Chicago Nursing Home Abuse Attorneys, Elder Abuse Lawyers in Downers Grove

elderly abuse in nursing homesReports of serious physical, sexual and verbal abuse are “numerous” among the nation’s nursing homes. As study prepared by the minority staff of the Special Investigations Division of the House Government Reform Committee, found that 30% of nursing homes in the United States were cited for almost instances of abuse over a two-year period. Common problems included untreated bedsores, inadequate medical care, malnutrition, dehydration, preventable accidents, and inadequate sanitation and hygiene. Of the common problems cited, many of the abuse violations caused harm the elderly residents.

In fact, many of the abuse violations were serious enough to cause actual harm to residents or to place the residents in immediate jeopardy of death or serious injury.

a) In some reported cases, a member of the nursing home’s staff was accused of committing physical or sexual abuse. In others, staff were cited for failing to protect people from abuse by other residents. The report documents instances of residents being punched, slapped, choked or kicked by staff members or other residents, causing injuries such as fractured bones or lacerations.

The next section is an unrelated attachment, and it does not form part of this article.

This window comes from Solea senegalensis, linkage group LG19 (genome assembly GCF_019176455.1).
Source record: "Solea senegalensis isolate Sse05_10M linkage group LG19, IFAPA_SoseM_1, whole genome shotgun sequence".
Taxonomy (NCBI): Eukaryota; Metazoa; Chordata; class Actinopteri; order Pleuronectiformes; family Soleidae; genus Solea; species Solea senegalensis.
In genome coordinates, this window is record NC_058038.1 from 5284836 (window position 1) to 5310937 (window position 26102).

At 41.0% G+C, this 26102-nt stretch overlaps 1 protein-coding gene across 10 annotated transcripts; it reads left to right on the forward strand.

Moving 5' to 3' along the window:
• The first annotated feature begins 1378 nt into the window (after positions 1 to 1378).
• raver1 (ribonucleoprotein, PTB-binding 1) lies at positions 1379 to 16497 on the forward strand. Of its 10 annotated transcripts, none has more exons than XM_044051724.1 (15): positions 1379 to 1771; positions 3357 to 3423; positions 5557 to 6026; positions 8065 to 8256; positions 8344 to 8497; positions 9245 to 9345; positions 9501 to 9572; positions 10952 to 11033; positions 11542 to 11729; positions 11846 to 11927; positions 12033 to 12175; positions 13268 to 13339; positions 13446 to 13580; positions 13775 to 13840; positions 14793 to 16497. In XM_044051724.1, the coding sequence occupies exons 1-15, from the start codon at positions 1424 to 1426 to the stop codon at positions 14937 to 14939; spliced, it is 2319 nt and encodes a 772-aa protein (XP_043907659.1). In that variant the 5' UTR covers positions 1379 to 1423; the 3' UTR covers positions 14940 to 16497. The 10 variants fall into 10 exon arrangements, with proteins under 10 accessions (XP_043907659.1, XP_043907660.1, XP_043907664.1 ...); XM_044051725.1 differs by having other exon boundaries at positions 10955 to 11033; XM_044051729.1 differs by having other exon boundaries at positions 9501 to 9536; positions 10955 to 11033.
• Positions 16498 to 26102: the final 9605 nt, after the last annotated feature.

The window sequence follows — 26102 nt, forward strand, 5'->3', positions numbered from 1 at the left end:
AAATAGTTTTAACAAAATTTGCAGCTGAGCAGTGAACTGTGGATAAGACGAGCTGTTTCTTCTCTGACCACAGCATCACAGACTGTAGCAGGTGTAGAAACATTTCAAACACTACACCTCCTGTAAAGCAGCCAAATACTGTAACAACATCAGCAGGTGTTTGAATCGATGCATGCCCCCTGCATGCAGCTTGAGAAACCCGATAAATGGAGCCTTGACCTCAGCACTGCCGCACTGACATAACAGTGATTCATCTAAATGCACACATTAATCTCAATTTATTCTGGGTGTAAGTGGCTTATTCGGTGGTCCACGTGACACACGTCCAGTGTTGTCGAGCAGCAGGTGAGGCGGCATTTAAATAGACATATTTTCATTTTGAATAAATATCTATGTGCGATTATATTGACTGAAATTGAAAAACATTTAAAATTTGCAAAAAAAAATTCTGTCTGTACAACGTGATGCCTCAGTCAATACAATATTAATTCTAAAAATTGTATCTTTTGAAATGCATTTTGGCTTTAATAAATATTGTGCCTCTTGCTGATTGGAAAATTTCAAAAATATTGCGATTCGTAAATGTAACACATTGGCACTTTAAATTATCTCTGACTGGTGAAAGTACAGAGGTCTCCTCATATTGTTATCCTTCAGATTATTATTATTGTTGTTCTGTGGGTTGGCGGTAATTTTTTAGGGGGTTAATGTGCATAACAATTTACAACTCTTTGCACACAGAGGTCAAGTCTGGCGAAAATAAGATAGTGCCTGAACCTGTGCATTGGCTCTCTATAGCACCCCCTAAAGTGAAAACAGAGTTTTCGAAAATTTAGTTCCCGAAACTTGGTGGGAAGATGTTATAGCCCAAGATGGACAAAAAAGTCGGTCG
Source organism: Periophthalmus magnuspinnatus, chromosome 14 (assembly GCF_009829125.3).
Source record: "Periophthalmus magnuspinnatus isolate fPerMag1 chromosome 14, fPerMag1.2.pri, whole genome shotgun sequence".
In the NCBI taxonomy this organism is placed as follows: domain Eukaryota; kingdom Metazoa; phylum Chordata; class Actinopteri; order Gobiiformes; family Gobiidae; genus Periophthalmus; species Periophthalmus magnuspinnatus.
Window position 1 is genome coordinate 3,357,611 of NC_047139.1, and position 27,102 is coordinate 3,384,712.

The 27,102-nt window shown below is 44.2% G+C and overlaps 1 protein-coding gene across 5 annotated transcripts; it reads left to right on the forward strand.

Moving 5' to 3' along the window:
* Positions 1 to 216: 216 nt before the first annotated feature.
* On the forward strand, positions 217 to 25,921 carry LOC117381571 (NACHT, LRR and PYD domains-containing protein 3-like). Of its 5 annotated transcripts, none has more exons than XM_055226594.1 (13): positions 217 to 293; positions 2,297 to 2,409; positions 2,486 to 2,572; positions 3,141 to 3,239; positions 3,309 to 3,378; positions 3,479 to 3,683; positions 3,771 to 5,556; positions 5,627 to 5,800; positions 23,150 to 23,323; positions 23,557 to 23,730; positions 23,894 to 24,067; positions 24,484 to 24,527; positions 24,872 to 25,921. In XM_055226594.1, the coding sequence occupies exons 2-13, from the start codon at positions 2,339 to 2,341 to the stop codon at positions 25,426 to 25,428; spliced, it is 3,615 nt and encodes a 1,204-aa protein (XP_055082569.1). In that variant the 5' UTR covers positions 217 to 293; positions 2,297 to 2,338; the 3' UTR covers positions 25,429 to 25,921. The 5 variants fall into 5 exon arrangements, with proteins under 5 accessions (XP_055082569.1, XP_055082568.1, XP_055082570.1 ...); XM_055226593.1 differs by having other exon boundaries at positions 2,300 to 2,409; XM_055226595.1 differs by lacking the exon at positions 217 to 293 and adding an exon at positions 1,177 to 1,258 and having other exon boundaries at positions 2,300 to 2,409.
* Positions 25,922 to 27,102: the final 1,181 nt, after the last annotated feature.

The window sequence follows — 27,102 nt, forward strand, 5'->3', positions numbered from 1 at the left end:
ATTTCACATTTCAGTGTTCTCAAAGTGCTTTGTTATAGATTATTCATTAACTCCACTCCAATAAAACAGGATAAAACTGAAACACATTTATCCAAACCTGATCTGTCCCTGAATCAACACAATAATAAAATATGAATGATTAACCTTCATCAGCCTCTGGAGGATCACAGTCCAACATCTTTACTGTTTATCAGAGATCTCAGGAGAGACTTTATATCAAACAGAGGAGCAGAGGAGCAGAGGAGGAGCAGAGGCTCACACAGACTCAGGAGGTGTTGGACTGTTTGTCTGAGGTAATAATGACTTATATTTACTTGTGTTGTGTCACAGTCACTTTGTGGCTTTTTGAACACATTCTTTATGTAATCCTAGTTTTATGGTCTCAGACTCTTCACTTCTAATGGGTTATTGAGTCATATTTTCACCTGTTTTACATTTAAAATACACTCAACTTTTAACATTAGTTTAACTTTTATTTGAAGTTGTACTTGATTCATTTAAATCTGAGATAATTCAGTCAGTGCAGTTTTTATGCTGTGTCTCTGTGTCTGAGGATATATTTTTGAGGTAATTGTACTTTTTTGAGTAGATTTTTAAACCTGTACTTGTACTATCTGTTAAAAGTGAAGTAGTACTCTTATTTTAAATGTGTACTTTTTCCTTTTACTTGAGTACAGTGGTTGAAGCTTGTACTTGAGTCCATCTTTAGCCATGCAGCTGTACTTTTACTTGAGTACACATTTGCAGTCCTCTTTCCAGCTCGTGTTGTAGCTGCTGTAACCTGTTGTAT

b) Some of the violations uncovered are particularly disturbing. In one case, according to the report, an attendant walked into a resident’s room, said “I’m tired of your ass,” and hit her in the face, breaking her nose. In another case, attendants bribed a brain-damaged patient with cigarettes to attack another resident, then watched the two fight. The report also described a case in which a male attendant molested an elderly female resident while bathing her.

Instances of abuse appear to be on the rise. The percentage of nursing homes cited for violations has increased every year since 1996, according to the report. Nursing home industry representatives attribute problems, in part, to a nationwide difficulty in attracting and keeping quality, skilled staff.

In addition to attracting and retaining a skilled staff, other suggested standards included measures for preventing pressure or bed sores, providing sanitary living conditions, and protecting residents from accidents.

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